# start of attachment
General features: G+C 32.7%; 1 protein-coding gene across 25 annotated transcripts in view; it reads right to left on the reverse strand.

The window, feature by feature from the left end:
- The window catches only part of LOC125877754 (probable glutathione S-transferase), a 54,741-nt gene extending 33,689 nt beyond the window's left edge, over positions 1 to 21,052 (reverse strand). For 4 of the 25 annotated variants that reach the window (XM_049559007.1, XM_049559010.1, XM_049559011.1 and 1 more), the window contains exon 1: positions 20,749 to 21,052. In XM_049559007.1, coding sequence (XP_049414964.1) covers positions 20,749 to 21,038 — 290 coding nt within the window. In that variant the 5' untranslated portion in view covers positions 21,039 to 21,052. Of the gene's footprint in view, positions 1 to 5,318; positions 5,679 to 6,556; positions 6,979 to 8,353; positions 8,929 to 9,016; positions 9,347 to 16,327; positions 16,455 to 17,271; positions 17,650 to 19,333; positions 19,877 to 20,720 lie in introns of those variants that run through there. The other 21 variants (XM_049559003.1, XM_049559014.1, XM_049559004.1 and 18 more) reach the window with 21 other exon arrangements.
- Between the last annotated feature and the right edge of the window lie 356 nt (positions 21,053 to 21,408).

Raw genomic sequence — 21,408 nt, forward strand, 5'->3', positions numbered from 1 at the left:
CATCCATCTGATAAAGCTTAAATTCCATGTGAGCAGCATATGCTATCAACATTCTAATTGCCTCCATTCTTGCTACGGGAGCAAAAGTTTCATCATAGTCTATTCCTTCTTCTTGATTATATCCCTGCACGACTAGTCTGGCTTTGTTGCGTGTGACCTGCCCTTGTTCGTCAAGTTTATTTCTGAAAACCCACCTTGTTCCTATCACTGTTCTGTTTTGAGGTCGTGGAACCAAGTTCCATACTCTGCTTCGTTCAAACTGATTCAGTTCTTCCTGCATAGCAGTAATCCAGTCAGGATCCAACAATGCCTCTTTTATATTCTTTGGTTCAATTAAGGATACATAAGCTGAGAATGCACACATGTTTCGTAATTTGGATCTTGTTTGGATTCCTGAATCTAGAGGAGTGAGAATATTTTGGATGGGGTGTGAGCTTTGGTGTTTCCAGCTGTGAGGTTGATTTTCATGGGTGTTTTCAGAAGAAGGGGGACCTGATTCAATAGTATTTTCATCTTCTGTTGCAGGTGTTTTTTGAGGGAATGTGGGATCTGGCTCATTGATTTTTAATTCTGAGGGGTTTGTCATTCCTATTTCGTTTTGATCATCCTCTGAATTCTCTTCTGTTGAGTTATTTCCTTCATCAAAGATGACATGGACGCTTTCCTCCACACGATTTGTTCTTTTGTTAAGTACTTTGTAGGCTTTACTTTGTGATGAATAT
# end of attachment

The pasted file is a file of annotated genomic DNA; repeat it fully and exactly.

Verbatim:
General features: G+C 32.7%; 1 protein-coding gene across 25 annotated transcripts in view; it reads right to left on the reverse strand.

The window, feature by feature from the left end:
- The window catches only part of LOC125877754 (probable glutathione S-transferase), a 54,741-nt gene extending 33,689 nt beyond the window's left edge, over positions 1 to 21,052 (reverse strand). For 4 of the 25 annotated variants that reach the window (XM_049559007.1, XM_049559010.1, XM_049559011.1 and 1 more), the window contains exon 1: positions 20,749 to 21,052. In XM_049559007.1, coding sequence (XP_049414964.1) covers positions 20,749 to 21,038 — 290 coding nt within the window. In that variant the 5' untranslated portion in view covers positions 21,039 to 21,052. Of the gene's footprint in view, positions 1 to 5,318; positions 5,679 to 6,556; positions 6,979 to 8,353; positions 8,929 to 9,016; positions 9,347 to 16,327; positions 16,455 to 17,271; positions 17,650 to 19,333; positions 19,877 to 20,720 lie in introns of those variants that run through there. The other 21 variants (XM_049559003.1, XM_049559014.1, XM_049559004.1 and 18 more) reach the window with 21 other exon arrangements.
- Between the last annotated feature and the right edge of the window lie 356 nt (positions 21,053 to 21,408).

Raw genomic sequence — 21,408 nt, forward strand, 5'->3', positions numbered from 1 at the left:
CATCCATCTGATAAAGCTTAAATTCCATGTGAGCAGCATATGCTATCAACATTCTAATTGCCTCCATTCTTGCTACGGGAGCAAAAGTTTCATCATAGTCTATTCCTTCTTCTTGATTATATCCCTGCACGACTAGTCTGGCTTTGTTGCGTGTGACCTGCCCTTGTTCGTCAAGTTTATTTCTGAAAACCCACCTTGTTCCTATCACTGTTCTGTTTTGAGGTCGTGGAACCAAGTTCCATACTCTGCTTCGTTCAAACTGATTCAGTTCTTCCTGCATAGCAGTAATCCAGTCAGGATCCAACAATGCCTCTTTTATATTCTTTGGTTCAATTAAGGATACATAAGCTGAGAATGCACACATGTTTCGTAATTTGGATCTTGTTTGGATTCCTGAATCTAGAGGAGTGAGAATATTTTGGATGGGGTGTGAGCTTTGGTGTTTCCAGCTGTGAGGTTGATTTTCATGGGTGTTTTCAGAAGAAGGGGGACCTGATTCAATAGTATTTTCATCTTCTGTTGCAGGTGTTTTTTGAGGGAATGTGGGATCTGGCTCATTGATTTTTAATTCTGAGGGGTTTGTCATTCCTATTTCGTTTTGATCATCCTCTGAATTCTCTTCTGTTGAGTTATTTCCTTCATCAAAGATGACATGGACGCTTTCCTCCACACGATTTGTTCTTTTGTTAAGTACTTTGTAGGCTTTACTTTGTGATGAATAT